Red Devils show resolve during Middle East deployment
September 20, 2020 (CAMP BUERHRING, KUWAIT) — The 34th Expeditionary Combat Aviation Brigade (ECAB) assumed authority of the aviation support mission for Operation Inherent Resolve and Operation Spartan Shield Jan. 2, 2020.
The ECAB consists of nearly 2,000 members from active duty components, multiple National Guard units across 10 states and additional Coalition service members from Italy and Spain.
This aviation brigade provides the majority of aviation assets and support to 15 locations within five different countries in the Middle East. Their mission was substantial from the start and the Soldiers of the 34th ECAB, coined “Task Force Red Devils” for the 2019-2020 deployment, faced the challenges head-on.
“Task Force Red Devils were eager to get into theater and begin our mission supporting Combined Joint Task Force-Operation Inherent Resolve (CJTF-OIR) and Operation Spartan Shield (OSS),” said Col. Gregory Fix, 34th ECAB commanding officer. “Four and a half years of training, including Combat Readiness Center rotations for our battalions and War Fighter exercises, prepared us well. Two months of mobilization station brought us together as a team.”
Having assumed Operation Inherent Resolve’s mission to ensure the lasting defeat of Daesh, the ECAB found itself at the forefront of the airstrike events surrounding Major General Soleimani on Jan. 3, 2020.
In the days following the transfer of authority ceremony, the aviation unit was notified that Iran had launched several theater ballistic missiles targeting Coalition bases housing U.S. personnel at multiple bases in Iraq. Using aircraft to assist in the rapid reduction of personnel at the Joint Operations Center – Iraq and the Baghdad Diplomatic Support Center, the Soldiers of the 34th ECAB acted swiftly and efficiently to preserve life and property while continuing to support their new mission.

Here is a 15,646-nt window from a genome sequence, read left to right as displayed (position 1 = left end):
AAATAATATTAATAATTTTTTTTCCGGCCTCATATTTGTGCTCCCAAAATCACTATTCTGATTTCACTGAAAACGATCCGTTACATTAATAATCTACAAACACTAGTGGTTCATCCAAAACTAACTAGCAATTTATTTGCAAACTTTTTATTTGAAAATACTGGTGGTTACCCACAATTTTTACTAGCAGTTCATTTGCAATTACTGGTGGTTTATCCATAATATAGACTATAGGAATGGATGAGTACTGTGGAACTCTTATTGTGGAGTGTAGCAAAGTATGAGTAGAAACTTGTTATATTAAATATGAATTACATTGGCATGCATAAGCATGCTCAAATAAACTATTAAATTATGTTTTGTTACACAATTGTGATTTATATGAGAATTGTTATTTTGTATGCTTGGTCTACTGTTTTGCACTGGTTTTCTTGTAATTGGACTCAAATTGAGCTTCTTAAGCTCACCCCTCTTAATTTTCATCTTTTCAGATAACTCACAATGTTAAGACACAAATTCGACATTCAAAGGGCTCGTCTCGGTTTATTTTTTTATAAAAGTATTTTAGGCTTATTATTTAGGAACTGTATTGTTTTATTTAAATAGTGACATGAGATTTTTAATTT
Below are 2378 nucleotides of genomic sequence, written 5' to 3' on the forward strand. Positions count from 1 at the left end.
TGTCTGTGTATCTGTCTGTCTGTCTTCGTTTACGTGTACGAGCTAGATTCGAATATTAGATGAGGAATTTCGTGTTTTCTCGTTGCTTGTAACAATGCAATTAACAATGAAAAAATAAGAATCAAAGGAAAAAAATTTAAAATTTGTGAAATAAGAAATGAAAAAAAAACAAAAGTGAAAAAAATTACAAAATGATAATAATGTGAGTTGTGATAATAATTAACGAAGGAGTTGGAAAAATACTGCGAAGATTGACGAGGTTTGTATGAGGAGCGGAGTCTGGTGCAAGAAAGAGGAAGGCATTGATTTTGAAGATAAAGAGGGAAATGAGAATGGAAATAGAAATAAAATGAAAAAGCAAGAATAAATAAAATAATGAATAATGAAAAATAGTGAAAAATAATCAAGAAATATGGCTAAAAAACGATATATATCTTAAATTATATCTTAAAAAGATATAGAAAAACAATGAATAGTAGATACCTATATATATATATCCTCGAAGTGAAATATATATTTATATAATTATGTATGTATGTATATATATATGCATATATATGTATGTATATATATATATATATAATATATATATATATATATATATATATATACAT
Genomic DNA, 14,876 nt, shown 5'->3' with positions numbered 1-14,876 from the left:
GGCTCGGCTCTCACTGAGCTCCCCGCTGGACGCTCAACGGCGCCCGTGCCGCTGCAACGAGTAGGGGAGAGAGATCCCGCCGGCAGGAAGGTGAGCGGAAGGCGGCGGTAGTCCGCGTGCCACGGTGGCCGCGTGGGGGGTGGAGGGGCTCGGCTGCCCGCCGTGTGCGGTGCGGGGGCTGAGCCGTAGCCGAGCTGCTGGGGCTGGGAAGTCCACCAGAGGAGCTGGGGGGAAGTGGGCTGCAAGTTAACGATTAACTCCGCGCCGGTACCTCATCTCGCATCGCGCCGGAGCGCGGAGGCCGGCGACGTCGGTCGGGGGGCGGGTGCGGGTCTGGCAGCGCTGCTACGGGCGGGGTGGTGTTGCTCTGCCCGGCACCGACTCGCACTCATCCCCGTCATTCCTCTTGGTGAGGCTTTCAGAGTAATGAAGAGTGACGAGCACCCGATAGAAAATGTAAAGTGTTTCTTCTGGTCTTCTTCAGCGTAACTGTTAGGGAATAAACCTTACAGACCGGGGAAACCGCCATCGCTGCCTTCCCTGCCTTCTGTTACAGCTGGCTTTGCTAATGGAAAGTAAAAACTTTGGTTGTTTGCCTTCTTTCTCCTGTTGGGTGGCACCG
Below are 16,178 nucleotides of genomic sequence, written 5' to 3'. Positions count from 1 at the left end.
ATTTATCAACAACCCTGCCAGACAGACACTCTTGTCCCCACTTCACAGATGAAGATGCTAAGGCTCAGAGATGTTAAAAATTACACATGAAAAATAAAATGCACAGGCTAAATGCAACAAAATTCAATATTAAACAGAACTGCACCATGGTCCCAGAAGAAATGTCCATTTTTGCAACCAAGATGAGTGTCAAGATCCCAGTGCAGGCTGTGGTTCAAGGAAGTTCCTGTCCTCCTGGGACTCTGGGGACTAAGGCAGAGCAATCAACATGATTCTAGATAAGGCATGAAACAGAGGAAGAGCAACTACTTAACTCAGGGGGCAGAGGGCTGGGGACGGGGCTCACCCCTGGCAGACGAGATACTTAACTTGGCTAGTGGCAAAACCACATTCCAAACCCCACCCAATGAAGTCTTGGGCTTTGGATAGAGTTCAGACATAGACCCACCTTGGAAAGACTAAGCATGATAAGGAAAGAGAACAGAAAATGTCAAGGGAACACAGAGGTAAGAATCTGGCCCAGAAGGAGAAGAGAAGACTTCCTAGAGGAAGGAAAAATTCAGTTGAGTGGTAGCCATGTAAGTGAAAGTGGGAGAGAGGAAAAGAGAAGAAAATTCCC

The aftermath of the theater ballistic missile strikes only heightened the state of readiness at Al Asad Air Base, Iraq. The ECAB’s Grey Eagle unmanned aircraft systems (UAS) detachment, led by the Delta Company, 82nd Aviation Regiment, took the brunt of the explosions with equipment, military supplies and most personal items destroyed in the strike. However, with early warnings from the ECAB’s intelligence section, all service members took cover during the strike and there was no loss of life. After the dust settled, the 82nd Aviation Regiment Soldiers immediately took steps to resume the mission with little delay.
This attack served as the first and largest of many aggressions the 34th ECAB Soldiers would face in the months to come.
“Our Gray Eagle unit, Delta Company, 82nd Aviation Regiment, demonstrated strength and agility following the attack on Al Asad Air Base,” said Fix. “They emerged from their bunkers and recovered all aircraft. They never gave up.”
As COVID-19 was making an appearance in theater, the ECAB faced significant rocket attacks at Camp Taji, Iraq. On March 11 and 14, 2020, dozens of rockets impacted Camp Taji leaving two U.S. and one Coalition service member killed in action. Spc. Juan Mendez Covarrubias, signal support systems specialist assigned to the 1st Battalion, 227th Aviation Regiment, 1st Air Cavalry Brigade, serving under the 34th ECAB, was among them.
The ECAB and members of the Coalition stationed at Camp Taji honored the fallen with ceremonies for the two U.S. service members who died in the March 11 attacks and held memorial ceremonies for Spc. Mendez Covarrubias at both Camp Taji and Erbil, Iraq.